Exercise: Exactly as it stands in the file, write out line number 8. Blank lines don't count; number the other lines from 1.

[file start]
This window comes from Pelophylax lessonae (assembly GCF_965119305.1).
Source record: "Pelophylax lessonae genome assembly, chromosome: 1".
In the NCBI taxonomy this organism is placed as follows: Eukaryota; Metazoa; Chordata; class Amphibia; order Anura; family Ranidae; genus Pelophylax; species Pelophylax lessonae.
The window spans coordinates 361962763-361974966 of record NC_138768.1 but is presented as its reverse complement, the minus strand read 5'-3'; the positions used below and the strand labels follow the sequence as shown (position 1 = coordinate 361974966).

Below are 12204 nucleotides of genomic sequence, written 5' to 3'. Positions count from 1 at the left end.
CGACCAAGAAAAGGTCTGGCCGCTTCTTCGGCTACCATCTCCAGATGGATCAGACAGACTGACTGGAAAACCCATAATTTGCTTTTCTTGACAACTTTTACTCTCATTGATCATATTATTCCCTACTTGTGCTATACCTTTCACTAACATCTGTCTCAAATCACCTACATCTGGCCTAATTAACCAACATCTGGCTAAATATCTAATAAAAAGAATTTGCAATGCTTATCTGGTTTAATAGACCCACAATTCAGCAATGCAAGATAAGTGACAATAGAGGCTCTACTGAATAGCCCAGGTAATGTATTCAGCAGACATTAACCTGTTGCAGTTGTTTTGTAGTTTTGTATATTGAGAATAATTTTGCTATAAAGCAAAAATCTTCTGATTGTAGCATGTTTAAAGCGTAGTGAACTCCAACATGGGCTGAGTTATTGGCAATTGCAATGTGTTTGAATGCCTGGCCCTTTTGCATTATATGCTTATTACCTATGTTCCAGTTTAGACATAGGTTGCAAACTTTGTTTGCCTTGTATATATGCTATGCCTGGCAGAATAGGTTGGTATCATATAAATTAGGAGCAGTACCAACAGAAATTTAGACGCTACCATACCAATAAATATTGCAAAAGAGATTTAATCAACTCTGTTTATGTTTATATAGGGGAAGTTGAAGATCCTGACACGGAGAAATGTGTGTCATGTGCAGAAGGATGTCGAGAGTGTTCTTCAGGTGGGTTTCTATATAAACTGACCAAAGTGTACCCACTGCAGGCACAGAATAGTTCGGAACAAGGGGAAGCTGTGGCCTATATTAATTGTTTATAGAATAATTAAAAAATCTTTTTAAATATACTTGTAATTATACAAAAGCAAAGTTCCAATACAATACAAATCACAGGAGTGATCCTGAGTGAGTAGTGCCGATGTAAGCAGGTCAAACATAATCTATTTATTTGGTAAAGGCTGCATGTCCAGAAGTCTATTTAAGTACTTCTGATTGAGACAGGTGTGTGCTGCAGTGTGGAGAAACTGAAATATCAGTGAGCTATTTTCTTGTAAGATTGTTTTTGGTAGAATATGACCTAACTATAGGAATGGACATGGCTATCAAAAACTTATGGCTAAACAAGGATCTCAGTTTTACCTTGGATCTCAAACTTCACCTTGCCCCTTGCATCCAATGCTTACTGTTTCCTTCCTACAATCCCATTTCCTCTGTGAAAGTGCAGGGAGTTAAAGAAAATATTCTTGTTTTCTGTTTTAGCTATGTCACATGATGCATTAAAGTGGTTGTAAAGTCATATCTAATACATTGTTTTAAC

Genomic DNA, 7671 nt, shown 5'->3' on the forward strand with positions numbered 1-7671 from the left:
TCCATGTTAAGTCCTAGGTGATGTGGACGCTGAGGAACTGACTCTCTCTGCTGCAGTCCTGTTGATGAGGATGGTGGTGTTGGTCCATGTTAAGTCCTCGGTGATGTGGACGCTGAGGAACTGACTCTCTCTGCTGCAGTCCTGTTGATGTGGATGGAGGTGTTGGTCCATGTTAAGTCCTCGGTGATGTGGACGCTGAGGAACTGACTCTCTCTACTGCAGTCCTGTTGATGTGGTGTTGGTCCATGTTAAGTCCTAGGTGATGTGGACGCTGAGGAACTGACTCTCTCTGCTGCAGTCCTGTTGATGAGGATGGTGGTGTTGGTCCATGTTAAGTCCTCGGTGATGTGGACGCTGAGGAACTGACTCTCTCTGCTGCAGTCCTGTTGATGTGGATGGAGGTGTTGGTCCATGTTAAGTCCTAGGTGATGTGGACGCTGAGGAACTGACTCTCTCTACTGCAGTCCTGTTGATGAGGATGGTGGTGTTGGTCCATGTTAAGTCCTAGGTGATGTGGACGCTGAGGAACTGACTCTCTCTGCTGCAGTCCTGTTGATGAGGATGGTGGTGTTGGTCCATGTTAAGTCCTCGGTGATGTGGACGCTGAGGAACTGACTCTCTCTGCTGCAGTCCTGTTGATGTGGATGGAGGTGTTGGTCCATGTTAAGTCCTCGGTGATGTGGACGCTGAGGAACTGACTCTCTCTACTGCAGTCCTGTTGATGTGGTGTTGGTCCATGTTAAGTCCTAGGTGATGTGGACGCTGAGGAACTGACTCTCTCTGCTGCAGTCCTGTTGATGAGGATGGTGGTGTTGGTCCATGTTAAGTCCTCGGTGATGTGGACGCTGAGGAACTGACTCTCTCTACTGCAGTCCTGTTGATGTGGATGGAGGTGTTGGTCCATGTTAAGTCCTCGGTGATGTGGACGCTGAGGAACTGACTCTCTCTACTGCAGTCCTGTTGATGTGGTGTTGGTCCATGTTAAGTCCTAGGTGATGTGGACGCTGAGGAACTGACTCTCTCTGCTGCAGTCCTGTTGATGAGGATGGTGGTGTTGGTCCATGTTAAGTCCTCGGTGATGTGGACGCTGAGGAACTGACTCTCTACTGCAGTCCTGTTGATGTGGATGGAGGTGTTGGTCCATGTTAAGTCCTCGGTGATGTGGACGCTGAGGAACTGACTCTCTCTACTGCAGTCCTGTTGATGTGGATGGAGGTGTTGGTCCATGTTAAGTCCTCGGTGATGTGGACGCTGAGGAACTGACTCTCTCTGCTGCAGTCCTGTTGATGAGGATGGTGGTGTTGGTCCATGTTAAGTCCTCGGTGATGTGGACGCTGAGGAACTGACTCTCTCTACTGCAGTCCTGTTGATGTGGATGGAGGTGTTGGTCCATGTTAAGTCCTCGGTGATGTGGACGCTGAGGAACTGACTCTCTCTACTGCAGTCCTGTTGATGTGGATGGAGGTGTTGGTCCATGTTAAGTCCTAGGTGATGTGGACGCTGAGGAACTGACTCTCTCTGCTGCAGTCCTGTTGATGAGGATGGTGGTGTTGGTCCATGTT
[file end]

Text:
TCCATGTTAAGTCCTAGGTGATGTGGACGCTGAGGAACTGACTCTCTCTGCTGCAGTCCTGTTGATGAGGATGGTGGTGTTGGTCCATGTTAAGTCCTCGGTGATGTGGACGCTGAGGAACTGACTCTCTCTGCTGCAGTCCTGTTGATGTGGATGGAGGTGTTGGTCCATGTTAAGTCCTCGGTGATGTGGACGCTGAGGAACTGACTCTCTCTACTGCAGTCCTGTTGATGTGGTGTTGGTCCATGTTAAGTCCTAGGTGATGTGGACGCTGAGGAACTGACTCTCTCTGCTGCAGTCCTGTTGATGAGGATGGTGGTGTTGGTCCATGTTAAGTCCTCGGTGATGTGGACGCTGAGGAACTGACTCTCTCTGCTGCAGTCCTGTTGATGTGGATGGAGGTGTTGGTCCATGTTAAGTCCTAGGTGATGTGGACGCTGAGGAACTGACTCTCTCTACTGCAGTCCTGTTGATGAGGATGGTGGTGTTGGTCCATGTTAAGTCCTAGGTGATGTGGACGCTGAGGAACTGACTCTCTCTGCTGCAGTCCTGTTGATGAGGATGGTGGTGTTGGTCCATGTTAAGTCCTCGGTGATGTGGACGCTGAGGAACTGACTCTCTCTGCTGCAGTCCTGTTGATGTGGATGGAGGTGTTGGTCCATGTTAAGTCCTCGGTGATGTGGACGCTGAGGAACTGACTCTCTCTACTGCAGTCCTGTTGATGTGGTGTTGGTCCATGTTAAGTCCTAGGTGATGTGGACGCTGAGGAACTGACTCTCTCTGCTGCAGTCCTGTTGATGAGGATGGTGGTGTTGGTCCATGTTAAGTCCTCGGTGATGTGGACGCTGAGGAACTGACTCTCTCTACTGCAGTCCTGTTGATGTGGATGGAGGTGTTGGTCCATGTTAAGTCCTCGGTGATGTGGACGCTGAGGAACTGACTCTCTCTACTGCAGTCCTGTTGATGTGGTGTTGGTCCATGTTAAGTCCTAGGTGATGTGGACGCTGAGGAACTGACTCTCTCTGCTGCAGTCCTGTTGATGAGGATGGTGGTGTTGGTCCATGTTAAGTCCTCGGTGATGTGGACGCTGAGGAACTGACTCTCTACTGCAGTCCTGTTGATGTGGATGGAGGTGTTGGTCCATGTTAAGTCCTCGGTGATGTGGACGCTGAGGAACTGACTCTCTCTACTGCAGTCCTGTTGATGTGGATGGAGGTGTTGGTCCATGTTAAGTCCTCGGTGATGTGGACGCTGAGGAACTGACTCTCTCTGCTGCAGTCCTGTTGATGAGGATGGTGGTGTTGGTCCATGTTAAGTCCTCGGTGATGTGGACGCTGAGGAACTGACTCTCTCTACTGCAGTCCTGTTGATGTGGATGGAGGTGTTGGTCCATGTTAAGTCCTCGGTGATGTGGACGCTGAGGAACTGACTCTCTCTACTGCAGTCCTGTTGATGTGGATGGAGGTGTTGGTCCATGTTAAGTCCTAGGTGATGTGGACGCTGAGGAACTGACTCTCTCTGCTGCAGTCCTGTTGATGAGGATGGTGGTGTTGGTCCATGTT